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The Future of Jose Lopez

I get lots of email about Jose Lopez from Mariners fans, asking the same questions that Mets fans ask about Jose Reyes: when/if Lopez will hit. How good can he really be?

Not much growth in Lopez's numbers between 2004 and 2005. He improved his OPS+ from 68 to 75, adding 19 points of OPS and 12 points of SLG, better than losing points certainly but not exactly strong growth. In 397 career at-bats, he owns a .239/.272/.373 line, anemic certainly. But there are some positives here.

In 397 career at-bats, Lopez had hit 32 doubles. Project that out to 600 at-bats and you get 48 two-baggers, an impressive total. Although his walk rate is well below average, his strikeout rate is not bad; he does make contact. Now 22 years old, he still has a lot of development time on his clock, and if the doubles are any indication, there is still significant potential in his bat, at least as a contact hitter with good gap power.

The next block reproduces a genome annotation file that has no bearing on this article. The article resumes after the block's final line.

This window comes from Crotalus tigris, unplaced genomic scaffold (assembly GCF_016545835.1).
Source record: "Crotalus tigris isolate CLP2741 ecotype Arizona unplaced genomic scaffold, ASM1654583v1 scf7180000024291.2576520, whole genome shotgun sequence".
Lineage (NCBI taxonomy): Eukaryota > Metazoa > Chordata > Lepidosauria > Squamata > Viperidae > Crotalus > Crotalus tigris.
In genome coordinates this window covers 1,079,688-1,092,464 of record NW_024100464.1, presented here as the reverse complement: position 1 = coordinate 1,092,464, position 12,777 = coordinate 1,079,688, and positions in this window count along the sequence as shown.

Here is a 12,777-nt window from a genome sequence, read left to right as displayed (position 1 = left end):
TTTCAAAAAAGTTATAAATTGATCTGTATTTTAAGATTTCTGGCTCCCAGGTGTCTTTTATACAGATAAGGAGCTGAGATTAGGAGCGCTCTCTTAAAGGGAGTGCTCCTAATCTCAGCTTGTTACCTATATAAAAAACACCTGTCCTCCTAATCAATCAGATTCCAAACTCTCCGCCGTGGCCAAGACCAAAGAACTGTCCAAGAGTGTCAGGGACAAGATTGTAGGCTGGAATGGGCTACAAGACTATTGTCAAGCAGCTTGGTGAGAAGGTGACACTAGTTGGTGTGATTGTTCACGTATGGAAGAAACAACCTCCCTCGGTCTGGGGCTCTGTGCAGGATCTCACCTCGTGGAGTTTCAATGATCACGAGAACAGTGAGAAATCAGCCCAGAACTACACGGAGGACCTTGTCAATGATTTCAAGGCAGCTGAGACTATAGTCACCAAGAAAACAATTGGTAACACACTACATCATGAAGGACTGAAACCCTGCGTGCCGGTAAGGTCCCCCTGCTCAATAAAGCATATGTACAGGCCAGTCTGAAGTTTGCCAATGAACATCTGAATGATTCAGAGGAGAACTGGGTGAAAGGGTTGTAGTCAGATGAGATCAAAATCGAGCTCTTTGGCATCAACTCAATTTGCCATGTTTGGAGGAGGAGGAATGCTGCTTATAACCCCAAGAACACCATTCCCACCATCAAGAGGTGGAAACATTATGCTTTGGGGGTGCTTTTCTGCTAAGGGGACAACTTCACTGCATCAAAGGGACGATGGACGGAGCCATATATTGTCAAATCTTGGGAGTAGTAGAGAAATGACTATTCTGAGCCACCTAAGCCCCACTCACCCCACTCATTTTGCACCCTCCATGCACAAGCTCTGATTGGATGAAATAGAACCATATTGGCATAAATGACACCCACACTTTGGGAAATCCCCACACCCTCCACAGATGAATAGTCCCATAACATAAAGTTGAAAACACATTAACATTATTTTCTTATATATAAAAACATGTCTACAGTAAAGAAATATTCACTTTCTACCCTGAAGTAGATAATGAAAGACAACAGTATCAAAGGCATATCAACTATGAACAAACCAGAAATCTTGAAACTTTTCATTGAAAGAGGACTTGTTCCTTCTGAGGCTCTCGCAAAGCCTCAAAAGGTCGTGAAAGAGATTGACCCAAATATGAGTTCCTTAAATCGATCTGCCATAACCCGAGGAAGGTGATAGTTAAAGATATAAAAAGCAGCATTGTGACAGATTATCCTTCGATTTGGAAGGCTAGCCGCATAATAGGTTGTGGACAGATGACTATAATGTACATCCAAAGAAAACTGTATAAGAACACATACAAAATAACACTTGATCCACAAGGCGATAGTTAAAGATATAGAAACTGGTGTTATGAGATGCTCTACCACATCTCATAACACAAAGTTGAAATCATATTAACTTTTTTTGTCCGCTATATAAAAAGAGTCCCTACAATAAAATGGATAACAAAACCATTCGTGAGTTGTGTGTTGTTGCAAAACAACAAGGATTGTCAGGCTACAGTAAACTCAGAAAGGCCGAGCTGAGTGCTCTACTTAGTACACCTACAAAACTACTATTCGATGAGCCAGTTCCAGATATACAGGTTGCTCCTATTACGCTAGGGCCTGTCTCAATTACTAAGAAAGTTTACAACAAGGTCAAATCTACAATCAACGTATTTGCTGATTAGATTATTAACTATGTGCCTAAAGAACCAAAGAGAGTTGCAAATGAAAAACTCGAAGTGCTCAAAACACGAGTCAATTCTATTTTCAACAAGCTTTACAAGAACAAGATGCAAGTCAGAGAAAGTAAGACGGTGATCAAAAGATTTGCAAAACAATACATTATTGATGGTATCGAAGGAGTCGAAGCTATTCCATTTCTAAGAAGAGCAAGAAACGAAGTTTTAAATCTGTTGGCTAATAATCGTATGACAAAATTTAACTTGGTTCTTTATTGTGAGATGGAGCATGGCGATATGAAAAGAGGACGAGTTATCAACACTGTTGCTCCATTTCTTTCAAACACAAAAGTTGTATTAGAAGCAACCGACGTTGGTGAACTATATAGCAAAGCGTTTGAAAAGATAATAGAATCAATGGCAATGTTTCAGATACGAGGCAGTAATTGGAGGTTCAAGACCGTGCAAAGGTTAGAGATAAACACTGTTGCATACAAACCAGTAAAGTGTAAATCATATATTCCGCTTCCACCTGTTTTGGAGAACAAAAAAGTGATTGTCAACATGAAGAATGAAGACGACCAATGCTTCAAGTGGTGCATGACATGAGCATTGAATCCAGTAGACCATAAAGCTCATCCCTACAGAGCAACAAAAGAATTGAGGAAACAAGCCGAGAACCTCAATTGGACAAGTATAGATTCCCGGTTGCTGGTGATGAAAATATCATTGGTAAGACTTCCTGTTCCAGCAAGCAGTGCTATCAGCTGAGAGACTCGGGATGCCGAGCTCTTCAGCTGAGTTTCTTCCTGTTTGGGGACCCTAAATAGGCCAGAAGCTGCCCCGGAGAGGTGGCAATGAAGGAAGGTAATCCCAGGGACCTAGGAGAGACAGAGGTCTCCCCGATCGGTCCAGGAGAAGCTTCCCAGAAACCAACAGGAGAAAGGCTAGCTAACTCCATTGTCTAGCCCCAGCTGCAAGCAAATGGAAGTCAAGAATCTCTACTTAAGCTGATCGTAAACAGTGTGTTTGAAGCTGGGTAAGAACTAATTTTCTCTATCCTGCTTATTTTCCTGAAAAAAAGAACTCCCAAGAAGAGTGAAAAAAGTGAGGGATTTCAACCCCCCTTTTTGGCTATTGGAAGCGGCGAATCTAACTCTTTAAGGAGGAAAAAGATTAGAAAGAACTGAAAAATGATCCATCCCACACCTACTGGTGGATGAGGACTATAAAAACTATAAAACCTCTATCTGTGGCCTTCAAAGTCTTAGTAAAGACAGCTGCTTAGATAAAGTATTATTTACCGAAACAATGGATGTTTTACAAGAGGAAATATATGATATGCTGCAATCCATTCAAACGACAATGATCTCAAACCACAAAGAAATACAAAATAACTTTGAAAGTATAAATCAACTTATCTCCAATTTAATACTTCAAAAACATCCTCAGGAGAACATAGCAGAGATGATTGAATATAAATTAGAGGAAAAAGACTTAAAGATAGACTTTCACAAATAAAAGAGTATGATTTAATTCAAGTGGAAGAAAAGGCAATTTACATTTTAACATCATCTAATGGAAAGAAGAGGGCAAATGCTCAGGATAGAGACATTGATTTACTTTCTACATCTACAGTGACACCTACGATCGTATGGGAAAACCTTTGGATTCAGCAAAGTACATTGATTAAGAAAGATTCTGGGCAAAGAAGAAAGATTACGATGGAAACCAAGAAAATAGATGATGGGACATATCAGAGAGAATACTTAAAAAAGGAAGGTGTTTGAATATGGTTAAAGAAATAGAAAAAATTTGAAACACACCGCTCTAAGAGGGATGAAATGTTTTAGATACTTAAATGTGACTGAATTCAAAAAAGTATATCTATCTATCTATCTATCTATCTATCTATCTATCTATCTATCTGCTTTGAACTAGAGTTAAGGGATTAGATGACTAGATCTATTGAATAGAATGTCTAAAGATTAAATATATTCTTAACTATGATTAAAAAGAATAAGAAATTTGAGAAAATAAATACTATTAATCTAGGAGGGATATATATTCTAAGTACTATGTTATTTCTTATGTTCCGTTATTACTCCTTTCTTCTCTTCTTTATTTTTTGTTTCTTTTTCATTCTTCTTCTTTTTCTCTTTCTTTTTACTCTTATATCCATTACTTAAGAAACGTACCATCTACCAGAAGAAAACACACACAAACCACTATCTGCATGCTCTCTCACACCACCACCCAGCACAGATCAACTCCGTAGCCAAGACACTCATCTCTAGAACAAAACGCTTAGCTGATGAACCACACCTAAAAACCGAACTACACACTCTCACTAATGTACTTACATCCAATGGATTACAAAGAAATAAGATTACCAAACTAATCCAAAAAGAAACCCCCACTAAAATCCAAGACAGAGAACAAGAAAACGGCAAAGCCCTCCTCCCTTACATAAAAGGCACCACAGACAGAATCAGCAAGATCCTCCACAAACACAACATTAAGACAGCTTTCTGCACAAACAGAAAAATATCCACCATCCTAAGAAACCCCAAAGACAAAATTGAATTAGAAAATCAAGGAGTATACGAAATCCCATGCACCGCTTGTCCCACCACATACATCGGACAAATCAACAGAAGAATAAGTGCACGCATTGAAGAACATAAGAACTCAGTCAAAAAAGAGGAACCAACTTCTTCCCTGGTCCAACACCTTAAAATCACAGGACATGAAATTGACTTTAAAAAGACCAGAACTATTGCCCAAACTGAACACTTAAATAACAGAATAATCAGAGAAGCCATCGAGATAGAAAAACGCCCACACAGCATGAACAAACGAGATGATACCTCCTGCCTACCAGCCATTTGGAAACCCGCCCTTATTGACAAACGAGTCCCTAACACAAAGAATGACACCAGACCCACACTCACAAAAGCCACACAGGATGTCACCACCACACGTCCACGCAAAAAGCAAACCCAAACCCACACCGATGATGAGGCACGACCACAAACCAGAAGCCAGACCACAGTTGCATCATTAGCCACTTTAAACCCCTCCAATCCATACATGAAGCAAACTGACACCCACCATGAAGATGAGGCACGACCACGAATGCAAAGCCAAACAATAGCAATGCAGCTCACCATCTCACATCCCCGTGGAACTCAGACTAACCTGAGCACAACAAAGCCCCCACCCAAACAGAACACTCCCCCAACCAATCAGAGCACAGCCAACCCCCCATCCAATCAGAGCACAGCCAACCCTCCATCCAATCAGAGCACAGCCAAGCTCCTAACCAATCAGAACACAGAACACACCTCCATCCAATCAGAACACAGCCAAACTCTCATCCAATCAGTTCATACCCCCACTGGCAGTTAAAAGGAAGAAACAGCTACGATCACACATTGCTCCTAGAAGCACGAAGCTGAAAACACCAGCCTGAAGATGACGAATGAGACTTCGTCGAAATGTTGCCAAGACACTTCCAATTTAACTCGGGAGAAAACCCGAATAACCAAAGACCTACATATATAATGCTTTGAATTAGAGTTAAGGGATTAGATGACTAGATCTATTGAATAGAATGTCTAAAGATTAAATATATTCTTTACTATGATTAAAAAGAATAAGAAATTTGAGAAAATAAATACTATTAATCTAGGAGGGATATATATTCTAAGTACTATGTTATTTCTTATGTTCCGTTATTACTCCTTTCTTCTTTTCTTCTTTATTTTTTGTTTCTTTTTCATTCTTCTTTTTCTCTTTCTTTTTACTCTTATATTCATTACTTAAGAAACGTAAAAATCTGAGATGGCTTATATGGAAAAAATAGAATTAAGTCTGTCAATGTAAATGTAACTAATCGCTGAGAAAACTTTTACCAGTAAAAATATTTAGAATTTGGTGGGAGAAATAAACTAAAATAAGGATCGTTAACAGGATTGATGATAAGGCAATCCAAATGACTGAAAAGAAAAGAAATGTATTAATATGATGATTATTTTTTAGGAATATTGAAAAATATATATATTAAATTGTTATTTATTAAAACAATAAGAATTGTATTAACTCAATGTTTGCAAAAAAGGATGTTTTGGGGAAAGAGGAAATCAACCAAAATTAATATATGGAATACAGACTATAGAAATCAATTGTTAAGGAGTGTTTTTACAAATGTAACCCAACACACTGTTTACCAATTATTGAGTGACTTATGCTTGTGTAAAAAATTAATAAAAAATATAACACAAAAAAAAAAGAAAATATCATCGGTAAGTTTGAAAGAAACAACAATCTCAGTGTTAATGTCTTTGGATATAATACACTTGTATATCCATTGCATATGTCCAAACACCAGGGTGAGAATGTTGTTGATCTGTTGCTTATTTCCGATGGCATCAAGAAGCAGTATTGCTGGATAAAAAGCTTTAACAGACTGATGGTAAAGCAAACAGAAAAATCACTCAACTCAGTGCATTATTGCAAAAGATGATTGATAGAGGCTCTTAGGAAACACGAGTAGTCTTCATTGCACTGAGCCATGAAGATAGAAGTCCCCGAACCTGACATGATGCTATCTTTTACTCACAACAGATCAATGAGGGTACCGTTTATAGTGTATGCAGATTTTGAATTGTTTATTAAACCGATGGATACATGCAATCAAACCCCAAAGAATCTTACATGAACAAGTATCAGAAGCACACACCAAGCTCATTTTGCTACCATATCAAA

PECOTA's 5-year forecast has Lopez reaching 19 homers by age 25, but I'm not sure I buy that. The PECOTA player comps for Lopez are all over the place. . .Wil Cordero, Mike de la Hoz, Tommy Davis (!), Ken Reitz, Glenn Hoffman, Juan Uribe, Brooks Robinson, Edgardo Alfonzo, Bill Mazeroski are some of the names. Intuitively the Uribe comparison seems reasonable for what Lopez might develop into if his power continues to develop. Other possible comparisons include old-time guys like Jimmy Bloodworth, Frank Crosetti and Eric McNair. Dick McAuliffe and Shawon Dunston are more modern names.